Sooke school superintendent fills in as substitute teacher

Jim Cambridge steps up to take over classroom teaching duties for the first time in 10 years

When the Supreme Court ruled in favour of the B.C. Teachers Federation last November it was known the ruling would require the province to hire thousands of new teachers to meet the class size and composition requirements set forward by the court.

And while, at the time, educators were generally jubilant with the decision, the logistical consequences of hiring a significant number of teachers may not have been fully anticipated, said Jim Cambridge, the superintendent of Sooke School District.

That belief was demonstrated on Sept. 28 when the scheduling software used by the school district showed that no teacher was available for a classroom at Dunsmuir Middle School, a situation that led to Cambridge stepping up to take over the classroom teaching duties for the first time in 10 years.

“I’m always happy to get into a classroom and teach. It was a really great experience,” he said.

RELATED: Big changes coming to Sooke schools

The situation is the natural consequence of having a number of on-call teachers move from on-call positions to full time teaching positions during the flurry of hiring that resulted from the court’s decision.

“We’ve hired about 130 new teachers locally and that’s gone a long way to diminishing the pool of on-call teachers available to fill in for teachers who are absent on any given day,” said Cambridge.

He added that the division always hires new teachers to replace teachers who have retired or left the profession, but the normal number would be between 20 and 30.

“We’re reacting to the situation by interviewing and hiring new on-call teachers and we’re hoping we’ll be able to resolve the problem very soon. We need to bring on about 30 to 40 new staff and to that end we’ve hired nine new teachers in just the past two days,” said Cambridge.

On the bright side, he said that the situation facing Sooke is not as dire as it may be in other jurisdictions.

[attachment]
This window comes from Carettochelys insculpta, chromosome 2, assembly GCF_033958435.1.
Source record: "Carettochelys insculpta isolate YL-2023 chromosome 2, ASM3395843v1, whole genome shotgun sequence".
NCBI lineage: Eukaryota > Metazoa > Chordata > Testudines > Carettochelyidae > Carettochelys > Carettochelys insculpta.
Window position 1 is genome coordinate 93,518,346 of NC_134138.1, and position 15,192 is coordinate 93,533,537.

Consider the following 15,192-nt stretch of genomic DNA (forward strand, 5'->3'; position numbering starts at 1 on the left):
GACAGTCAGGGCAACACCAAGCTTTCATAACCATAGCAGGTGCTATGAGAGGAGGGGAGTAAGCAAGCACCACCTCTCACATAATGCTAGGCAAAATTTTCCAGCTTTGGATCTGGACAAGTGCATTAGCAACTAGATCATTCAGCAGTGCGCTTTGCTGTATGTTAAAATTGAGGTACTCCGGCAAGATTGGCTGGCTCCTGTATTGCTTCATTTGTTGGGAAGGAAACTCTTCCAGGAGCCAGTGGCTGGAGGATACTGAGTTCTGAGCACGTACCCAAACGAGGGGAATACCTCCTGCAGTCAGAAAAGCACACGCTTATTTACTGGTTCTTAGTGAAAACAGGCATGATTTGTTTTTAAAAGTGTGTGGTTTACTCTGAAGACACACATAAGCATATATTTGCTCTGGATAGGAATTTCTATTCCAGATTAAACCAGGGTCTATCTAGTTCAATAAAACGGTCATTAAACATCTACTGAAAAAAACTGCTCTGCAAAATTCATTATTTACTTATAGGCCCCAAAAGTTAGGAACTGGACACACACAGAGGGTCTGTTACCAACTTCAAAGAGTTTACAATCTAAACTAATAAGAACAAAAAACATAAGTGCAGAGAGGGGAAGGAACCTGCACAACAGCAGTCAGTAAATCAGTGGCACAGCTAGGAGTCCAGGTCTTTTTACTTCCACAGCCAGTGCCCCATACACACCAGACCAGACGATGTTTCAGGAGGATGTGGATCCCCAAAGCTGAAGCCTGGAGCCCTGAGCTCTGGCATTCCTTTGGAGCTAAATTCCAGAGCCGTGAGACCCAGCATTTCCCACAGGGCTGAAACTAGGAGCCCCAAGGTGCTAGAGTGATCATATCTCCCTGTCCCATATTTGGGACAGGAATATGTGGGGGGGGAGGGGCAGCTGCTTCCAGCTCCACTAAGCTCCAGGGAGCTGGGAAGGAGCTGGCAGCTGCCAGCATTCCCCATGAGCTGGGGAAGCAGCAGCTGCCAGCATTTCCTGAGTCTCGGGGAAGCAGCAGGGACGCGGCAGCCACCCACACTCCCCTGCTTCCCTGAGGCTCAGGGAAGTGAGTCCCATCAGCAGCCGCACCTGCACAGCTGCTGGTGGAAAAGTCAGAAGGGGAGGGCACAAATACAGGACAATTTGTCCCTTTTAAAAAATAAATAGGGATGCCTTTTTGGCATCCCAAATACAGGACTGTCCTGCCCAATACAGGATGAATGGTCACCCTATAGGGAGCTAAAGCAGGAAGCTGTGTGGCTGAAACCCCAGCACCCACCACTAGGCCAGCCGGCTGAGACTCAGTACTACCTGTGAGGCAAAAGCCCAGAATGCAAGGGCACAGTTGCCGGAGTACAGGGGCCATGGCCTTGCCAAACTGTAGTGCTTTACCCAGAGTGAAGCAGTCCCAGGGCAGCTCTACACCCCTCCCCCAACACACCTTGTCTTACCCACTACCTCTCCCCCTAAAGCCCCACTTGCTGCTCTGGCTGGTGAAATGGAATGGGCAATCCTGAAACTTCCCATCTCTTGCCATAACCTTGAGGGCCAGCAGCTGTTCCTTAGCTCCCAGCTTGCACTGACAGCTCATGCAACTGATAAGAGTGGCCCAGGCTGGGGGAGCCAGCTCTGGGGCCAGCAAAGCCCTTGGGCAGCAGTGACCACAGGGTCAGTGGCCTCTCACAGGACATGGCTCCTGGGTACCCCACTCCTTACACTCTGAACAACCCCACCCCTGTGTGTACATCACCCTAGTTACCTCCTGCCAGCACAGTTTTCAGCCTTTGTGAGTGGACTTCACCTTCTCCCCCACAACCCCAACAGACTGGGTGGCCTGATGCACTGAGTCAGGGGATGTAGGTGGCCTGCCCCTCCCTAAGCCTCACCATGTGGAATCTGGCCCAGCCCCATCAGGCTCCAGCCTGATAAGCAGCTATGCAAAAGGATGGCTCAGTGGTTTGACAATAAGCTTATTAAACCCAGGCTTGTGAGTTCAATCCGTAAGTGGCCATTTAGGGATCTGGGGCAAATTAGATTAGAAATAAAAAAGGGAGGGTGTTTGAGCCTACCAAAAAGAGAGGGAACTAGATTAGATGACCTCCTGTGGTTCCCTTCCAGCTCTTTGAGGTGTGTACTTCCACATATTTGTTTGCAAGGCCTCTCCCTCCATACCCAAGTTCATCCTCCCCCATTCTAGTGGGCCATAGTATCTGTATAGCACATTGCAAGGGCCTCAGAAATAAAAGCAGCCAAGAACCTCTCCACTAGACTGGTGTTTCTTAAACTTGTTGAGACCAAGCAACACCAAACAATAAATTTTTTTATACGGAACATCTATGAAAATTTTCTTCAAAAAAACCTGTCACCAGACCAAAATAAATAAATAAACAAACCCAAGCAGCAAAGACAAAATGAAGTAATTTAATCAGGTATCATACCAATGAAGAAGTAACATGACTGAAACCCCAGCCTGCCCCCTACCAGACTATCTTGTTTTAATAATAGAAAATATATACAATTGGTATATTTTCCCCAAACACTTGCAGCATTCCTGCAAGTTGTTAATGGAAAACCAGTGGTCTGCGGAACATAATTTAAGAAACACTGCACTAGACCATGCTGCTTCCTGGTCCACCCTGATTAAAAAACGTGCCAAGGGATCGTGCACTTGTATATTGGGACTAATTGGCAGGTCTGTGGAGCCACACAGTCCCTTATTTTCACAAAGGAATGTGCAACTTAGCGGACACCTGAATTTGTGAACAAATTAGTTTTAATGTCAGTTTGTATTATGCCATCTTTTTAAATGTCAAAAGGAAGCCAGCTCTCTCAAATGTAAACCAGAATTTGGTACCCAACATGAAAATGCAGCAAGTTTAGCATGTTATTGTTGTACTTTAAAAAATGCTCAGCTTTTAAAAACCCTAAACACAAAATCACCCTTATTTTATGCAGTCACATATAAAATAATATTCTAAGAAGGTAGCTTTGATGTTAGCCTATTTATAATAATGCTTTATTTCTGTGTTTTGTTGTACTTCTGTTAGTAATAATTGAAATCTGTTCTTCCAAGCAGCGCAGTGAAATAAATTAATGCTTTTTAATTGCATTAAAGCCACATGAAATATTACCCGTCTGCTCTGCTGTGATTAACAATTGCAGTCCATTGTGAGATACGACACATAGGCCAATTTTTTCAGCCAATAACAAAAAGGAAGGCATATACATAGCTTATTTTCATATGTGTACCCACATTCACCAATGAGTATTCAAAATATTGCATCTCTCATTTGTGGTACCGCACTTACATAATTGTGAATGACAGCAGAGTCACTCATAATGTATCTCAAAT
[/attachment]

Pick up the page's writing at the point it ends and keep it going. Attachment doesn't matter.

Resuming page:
“We have the benefit of living in a pretty desirable place and it’s not too tough to attract teachers to live here,” he said.

“I’m sure there are areas where they are having a much harder time.”

Even with the hiring blitz currently underway, qualified educators on the district’s administrative staff are prepared to step in and fill any shortfalls on the short term. Those staff members have been going out to classrooms at a rate of one or two a day and are rotating those duties as the need arises.

“It’s a short term situation, but I think it’s not a bad thing at all. Most of us are happy for the chance to get back into the classroom. It is, after all, why we became educators in the first place.”



editor@sookenewsmirror.com

Like us on Facebook and follow us on Twitter

Just Posted

Man hospitalized after early morning Sooke Road crash

Police say injuries are non life-threatening

Premier John Horgan announces improvements to Highway 14

Construction on the $10 million project is set to begin immediately

LETTERS: Sooke preschool celebrates 30th anniversary

Kingfisher Preschool to hold anniversary event May 26

Strike could start Monday for handyDart

BC Transit warns users to find alternate transportation

WATCH: Giant waves smash Ucluelet’s Amphitrite Point

Folks made their way to Ucluelet’s Amphitrite Point Lighthouse on Thursday, Jan.… Continue reading

RCMP nail sex toy thief

Shop owner plays a role in arrest

Ice-cream-eating bear draws controversy

An Alberta Wildlife Park posted a video this week of one of their bears going through a Dairy Queen drive-through

LETTER: The sewage spiral continues in Greater Victoria

My left brain has been trying to digest the news and comments… Continue reading

Fernie, RCMP go to court over city log books in fatal ammonia leak probe

Log books center stage in clashing of investigations between the city and RCMP

Renowned Comox Valley sasquatch researcher passes away

A renowned biologist and leading Canadian sasquatch researcher who called the Comox… Continue reading

B.C.’s biggest pot plant planned for Oliver

Co-founder Tony Holler said the 700,000 sq. ft. facility would produce 100,000 kg of pot per year

Train derails in Northwest B.C.

CN reports no injuries or dangerous goods involved after coal train derailment.

Double-doubles and demonstrations: Employees rally outside Tim Hortons

Protests held in response to Ontario franchise owners cutting employee benefits and breaks

Most Read